Anyone Can Do It

Sustainability is increasingly coming into focus. Guidelines and legal requirements, but also image reasons, drive companies to act. How do they implement their sustainability strategies?

Conscious handling of resources is important, even in the office day-to-day. Source: Visual Generation - iStock

Conscious handling of resources is important, even in the office day-to-day. Source: Visual Generation – iStock

Pressure is mounting: Legal frameworks and the ever-increasing demands of society for more sustainability are forcing companies to act, making the development of companies’ own sustainability strategies essential. But how do larger companies react, and what do they do specifically? Beverage manufacturer Coca-Cola, for example, is considered the world’s largest plastic polluter according to a waste count by the ‘Break Free From Plastic’ (BFFP) movement in 2018. BFFP collected a total of 187,851 plastic pieces across 42 countries, of which 9,216 originated from the beverage manufacturer. PepsiCo (5,750 pieces), Nestlé (2,950) and Danone (1,843) rounded out the top four.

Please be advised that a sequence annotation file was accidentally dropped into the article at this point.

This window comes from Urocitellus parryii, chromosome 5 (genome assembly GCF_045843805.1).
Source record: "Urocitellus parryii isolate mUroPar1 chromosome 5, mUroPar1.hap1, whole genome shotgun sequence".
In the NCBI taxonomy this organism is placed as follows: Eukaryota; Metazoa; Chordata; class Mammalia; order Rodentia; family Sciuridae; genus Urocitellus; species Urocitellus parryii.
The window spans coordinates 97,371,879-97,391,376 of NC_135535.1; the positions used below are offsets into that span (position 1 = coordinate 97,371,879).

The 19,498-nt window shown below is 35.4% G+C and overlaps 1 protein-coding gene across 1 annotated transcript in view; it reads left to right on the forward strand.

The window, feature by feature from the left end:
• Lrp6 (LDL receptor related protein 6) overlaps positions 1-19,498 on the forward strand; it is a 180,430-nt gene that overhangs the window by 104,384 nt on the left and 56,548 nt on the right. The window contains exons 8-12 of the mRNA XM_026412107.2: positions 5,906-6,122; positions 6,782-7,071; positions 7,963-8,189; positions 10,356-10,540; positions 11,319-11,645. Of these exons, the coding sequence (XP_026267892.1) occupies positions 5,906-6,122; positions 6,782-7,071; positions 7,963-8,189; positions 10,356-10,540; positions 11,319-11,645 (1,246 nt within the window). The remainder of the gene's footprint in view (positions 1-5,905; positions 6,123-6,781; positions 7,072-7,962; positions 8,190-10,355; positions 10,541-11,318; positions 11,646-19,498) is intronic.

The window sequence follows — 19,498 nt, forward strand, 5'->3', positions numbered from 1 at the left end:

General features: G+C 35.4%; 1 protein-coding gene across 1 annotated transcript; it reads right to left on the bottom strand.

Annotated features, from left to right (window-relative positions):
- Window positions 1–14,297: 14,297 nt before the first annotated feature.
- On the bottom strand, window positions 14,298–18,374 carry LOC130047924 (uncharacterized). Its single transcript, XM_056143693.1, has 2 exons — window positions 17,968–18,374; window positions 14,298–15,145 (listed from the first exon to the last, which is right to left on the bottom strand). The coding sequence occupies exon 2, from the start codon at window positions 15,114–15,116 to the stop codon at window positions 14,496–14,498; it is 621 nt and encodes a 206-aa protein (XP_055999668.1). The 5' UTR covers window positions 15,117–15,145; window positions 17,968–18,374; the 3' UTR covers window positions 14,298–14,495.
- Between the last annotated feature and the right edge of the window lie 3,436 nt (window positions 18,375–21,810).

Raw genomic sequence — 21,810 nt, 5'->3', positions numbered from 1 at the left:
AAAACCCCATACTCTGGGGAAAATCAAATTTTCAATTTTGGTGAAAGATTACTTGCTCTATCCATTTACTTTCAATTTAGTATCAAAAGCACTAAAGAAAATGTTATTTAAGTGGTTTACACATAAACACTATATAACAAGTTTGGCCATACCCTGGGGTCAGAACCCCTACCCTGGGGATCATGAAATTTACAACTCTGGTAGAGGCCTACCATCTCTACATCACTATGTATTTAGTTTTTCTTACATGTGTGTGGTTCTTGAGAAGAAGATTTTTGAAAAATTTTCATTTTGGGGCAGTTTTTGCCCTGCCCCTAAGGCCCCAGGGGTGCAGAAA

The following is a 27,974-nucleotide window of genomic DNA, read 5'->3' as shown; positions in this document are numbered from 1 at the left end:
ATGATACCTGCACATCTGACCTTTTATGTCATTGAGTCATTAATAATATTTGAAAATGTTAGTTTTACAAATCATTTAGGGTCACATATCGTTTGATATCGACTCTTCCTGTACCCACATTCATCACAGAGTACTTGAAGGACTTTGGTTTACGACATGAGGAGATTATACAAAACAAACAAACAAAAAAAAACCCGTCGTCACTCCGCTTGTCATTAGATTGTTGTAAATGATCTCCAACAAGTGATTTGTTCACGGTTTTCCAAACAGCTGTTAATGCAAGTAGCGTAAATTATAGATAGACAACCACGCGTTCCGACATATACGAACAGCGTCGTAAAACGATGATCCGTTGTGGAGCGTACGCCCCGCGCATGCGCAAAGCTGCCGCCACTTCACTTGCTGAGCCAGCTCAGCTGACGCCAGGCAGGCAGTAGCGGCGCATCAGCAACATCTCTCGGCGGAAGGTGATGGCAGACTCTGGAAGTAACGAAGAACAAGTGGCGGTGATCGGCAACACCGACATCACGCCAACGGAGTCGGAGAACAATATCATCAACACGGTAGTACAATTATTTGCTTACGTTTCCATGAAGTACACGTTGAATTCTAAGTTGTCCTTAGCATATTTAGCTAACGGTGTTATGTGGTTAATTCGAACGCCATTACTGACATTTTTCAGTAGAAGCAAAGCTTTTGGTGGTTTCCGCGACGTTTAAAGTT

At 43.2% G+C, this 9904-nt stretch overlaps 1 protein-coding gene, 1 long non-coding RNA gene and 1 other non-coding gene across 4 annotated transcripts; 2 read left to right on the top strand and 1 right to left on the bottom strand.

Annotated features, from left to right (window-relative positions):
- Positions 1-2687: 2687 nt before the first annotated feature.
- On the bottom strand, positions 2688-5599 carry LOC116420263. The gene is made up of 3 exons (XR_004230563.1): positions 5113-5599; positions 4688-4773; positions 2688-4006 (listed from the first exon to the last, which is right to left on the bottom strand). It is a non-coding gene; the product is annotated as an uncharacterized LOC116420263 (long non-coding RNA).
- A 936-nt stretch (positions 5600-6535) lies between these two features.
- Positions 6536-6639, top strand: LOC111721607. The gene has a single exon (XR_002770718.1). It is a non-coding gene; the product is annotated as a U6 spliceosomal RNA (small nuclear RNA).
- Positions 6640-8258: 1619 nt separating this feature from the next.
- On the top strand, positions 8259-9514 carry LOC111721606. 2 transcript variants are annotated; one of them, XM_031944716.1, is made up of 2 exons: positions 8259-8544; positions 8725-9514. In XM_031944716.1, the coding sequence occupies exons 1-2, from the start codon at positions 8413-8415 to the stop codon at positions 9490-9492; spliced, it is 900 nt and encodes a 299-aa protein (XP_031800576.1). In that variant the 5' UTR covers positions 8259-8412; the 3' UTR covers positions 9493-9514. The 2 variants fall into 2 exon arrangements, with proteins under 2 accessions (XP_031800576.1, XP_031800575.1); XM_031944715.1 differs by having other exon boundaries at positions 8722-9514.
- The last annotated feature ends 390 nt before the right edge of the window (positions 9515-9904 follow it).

So-called marine plastics can be used in the production of food-grade PET bottles. Photo: istock - Narvikk

So-called marine plastics can be used in the production of food-grade PET bottles. Photo: istock – Narvikk

Surveys like this put even large corporations such as Coca-Cola under great pressure to act. Accordingly, their current sustainability report states that the company is already setting things in motion. In addition to water consumption, sustainability in agriculture and gender diversity, the beverage giant’s sustainability agenda also features the global ‘World Without Waste’ campaign: Among other things, this includes ensuring its packaging materials are 100 percent recyclable by 2025. By 2030, it is planned that the company will use at least 50 percent recycled material in the production of new packaging.

While there are large differences between countries in terms of packaging reuse rates, Coca-Cola is also active in this space. An average of 58 percent of cans and bottles are refilled, collected or recycled worldwide. This figure is 8 percent in Indonesia and 35 percent in Australia. At the other end of the spectrum, there is Japan with 92 percent and Germany with 98 percent. Another measure is the ‘Zero Waste Cities’ program. This scheme intends to make Thessaloniki the first zero-waste city in Greece. As part of the program, the online platform ‘Print your City’ was launched. This allows residents to name useful objects for the city, which are then made from plastic waste using a 3D printer. Zero Waste Cities is to be rolled out in other cities across Europe, the Middle East and North Africa.

Setting an example of sustainability